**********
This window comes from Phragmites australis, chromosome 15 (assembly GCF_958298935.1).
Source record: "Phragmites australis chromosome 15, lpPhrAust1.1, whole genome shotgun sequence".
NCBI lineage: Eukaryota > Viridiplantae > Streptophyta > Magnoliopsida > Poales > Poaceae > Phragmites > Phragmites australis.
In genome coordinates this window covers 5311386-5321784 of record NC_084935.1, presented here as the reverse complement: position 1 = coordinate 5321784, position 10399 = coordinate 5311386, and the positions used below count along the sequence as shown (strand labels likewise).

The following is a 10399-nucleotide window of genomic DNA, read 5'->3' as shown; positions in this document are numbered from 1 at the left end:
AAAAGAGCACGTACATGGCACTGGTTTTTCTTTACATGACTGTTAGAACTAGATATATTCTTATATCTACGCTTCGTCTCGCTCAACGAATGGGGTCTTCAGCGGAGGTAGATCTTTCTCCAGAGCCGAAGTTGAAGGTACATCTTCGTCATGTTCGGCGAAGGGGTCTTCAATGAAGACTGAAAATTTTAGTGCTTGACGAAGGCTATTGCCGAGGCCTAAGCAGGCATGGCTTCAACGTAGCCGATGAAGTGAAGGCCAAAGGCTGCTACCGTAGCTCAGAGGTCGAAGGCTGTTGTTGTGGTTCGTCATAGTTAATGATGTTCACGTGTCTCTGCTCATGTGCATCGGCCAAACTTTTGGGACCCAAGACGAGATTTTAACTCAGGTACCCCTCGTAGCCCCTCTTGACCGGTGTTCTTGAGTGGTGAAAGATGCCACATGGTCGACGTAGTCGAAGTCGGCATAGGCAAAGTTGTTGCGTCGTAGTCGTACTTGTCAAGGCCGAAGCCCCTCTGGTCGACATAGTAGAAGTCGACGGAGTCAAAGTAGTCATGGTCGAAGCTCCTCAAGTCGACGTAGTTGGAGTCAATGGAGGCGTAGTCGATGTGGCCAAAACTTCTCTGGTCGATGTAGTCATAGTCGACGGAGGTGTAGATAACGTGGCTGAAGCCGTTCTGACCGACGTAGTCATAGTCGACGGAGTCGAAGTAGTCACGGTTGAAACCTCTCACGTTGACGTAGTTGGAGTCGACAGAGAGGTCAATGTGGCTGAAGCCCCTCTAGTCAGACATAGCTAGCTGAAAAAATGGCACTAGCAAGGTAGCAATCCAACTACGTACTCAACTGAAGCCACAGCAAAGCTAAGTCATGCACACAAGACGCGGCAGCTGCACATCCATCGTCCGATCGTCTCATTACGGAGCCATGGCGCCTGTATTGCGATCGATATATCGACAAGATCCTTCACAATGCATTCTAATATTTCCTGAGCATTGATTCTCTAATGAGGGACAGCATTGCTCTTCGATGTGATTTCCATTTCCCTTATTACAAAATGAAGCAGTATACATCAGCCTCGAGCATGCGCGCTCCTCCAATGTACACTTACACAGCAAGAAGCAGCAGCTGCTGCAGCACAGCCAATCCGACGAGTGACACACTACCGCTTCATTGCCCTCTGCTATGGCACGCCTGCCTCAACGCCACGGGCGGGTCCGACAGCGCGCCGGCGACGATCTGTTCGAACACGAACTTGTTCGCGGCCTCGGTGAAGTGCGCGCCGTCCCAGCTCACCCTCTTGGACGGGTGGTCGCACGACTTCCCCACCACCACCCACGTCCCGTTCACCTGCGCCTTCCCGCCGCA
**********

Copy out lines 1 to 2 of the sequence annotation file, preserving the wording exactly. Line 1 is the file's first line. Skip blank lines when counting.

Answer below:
This window comes from Phragmites australis, chromosome 15 (assembly GCF_958298935.1).
Source record: "Phragmites australis chromosome 15, lpPhrAust1.1, whole genome shotgun sequence".